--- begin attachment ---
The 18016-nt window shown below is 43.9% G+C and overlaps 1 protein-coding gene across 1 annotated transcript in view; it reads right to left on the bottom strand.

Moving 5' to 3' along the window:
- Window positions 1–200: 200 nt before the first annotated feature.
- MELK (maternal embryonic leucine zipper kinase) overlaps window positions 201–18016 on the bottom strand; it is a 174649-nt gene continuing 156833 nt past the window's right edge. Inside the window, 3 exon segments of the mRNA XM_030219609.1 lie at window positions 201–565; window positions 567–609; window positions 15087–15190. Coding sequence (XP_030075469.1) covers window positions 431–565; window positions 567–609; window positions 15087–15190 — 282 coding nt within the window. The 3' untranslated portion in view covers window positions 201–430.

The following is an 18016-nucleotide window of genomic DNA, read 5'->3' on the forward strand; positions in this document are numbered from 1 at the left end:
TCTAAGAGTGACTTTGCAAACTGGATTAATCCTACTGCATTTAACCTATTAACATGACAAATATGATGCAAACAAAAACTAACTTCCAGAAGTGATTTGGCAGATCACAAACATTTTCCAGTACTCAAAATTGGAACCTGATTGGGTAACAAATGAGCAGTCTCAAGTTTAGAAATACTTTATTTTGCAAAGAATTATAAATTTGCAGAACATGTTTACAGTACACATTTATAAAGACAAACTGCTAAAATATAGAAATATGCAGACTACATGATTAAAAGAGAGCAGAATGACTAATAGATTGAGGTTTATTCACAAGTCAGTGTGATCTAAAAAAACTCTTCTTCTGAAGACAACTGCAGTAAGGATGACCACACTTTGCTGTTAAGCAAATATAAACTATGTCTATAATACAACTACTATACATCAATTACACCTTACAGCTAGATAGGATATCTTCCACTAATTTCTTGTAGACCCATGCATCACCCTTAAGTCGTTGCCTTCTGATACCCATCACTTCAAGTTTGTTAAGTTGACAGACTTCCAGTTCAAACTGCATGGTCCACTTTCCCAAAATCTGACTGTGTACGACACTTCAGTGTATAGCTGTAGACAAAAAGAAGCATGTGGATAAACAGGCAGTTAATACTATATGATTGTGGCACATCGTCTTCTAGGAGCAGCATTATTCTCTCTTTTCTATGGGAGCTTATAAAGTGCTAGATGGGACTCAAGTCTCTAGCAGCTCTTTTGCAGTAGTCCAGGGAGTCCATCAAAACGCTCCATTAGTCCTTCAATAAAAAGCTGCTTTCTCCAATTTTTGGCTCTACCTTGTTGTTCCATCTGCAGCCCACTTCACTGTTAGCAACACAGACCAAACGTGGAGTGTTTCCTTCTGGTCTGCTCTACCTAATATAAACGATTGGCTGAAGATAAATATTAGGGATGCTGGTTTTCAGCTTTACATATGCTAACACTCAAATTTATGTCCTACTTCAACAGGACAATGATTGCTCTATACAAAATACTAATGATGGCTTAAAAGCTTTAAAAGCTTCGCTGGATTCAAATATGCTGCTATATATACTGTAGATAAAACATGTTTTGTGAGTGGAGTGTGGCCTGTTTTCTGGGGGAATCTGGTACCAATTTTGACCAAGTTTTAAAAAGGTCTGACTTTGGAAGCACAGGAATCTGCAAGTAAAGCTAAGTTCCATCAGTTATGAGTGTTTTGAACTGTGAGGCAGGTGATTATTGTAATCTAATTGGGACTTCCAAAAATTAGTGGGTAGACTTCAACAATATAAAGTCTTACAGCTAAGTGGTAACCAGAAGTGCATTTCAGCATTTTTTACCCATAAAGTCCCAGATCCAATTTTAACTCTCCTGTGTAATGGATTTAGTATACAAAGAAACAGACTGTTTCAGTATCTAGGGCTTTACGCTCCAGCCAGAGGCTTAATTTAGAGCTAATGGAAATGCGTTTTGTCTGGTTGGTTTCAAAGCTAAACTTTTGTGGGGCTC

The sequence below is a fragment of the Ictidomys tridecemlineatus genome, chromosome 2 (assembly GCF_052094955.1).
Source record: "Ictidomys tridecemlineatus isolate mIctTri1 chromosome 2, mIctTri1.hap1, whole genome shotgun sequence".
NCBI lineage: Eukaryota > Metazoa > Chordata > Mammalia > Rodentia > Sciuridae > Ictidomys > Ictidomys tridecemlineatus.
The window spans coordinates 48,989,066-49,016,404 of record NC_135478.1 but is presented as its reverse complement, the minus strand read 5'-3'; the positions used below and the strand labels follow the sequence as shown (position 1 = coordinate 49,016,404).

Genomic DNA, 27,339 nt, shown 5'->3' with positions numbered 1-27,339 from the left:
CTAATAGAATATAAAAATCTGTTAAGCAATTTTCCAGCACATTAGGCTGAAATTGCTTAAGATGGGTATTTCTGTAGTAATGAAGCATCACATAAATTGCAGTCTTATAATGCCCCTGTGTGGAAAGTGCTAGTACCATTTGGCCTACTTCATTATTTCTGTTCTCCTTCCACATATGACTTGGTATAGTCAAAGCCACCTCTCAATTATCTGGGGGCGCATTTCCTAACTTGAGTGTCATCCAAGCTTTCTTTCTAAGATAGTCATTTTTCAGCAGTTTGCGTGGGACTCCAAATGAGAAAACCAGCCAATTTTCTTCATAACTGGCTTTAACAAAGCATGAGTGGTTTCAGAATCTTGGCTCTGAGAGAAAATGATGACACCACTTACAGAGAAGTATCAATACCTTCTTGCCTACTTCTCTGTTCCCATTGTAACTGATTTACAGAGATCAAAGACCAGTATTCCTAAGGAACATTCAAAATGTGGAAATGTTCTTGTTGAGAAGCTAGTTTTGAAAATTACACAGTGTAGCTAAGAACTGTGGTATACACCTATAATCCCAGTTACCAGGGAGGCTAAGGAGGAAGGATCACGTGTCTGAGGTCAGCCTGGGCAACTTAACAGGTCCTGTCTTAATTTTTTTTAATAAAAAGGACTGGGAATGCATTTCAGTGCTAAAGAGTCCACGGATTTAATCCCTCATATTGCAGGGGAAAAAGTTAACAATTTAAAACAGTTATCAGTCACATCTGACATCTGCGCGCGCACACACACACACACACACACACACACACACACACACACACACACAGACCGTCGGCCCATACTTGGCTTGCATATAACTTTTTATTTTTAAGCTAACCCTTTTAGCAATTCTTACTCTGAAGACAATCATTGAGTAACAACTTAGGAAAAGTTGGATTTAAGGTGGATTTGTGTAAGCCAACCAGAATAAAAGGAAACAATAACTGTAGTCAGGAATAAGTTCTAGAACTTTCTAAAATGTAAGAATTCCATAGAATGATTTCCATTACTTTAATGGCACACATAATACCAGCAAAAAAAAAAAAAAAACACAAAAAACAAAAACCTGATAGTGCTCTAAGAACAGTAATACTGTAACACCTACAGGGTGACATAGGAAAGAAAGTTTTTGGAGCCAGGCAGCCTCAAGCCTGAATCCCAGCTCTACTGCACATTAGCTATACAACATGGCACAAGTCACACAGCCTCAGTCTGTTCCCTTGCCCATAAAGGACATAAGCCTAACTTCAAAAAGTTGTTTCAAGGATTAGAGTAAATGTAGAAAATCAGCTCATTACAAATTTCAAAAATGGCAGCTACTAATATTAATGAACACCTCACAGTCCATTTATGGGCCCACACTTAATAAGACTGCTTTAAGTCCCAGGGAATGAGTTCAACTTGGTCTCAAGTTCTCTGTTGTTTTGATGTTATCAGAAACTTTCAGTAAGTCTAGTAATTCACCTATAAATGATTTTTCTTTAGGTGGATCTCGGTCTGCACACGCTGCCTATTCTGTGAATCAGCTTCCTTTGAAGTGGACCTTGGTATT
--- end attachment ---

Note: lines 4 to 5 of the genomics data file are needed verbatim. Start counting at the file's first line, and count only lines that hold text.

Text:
- MELK (maternal embryonic leucine zipper kinase) overlaps window positions 201–18016 on the bottom strand; it is a 174649-nt gene continuing 156833 nt past the window's right edge. Inside the window, 3 exon segments of the mRNA XM_030219609.1 lie at window positions 201–565; window positions 567–609; window positions 15087–15190. Coding sequence (XP_030075469.1) covers window positions 431–565; window positions 567–609; window positions 15087–15190 — 282 coding nt within the window. The 3' untranslated portion in view covers window positions 201–430.

The following is an 18016-nucleotide window of genomic DNA, read 5'->3' on the forward strand; positions in this document are numbered from 1 at the left end: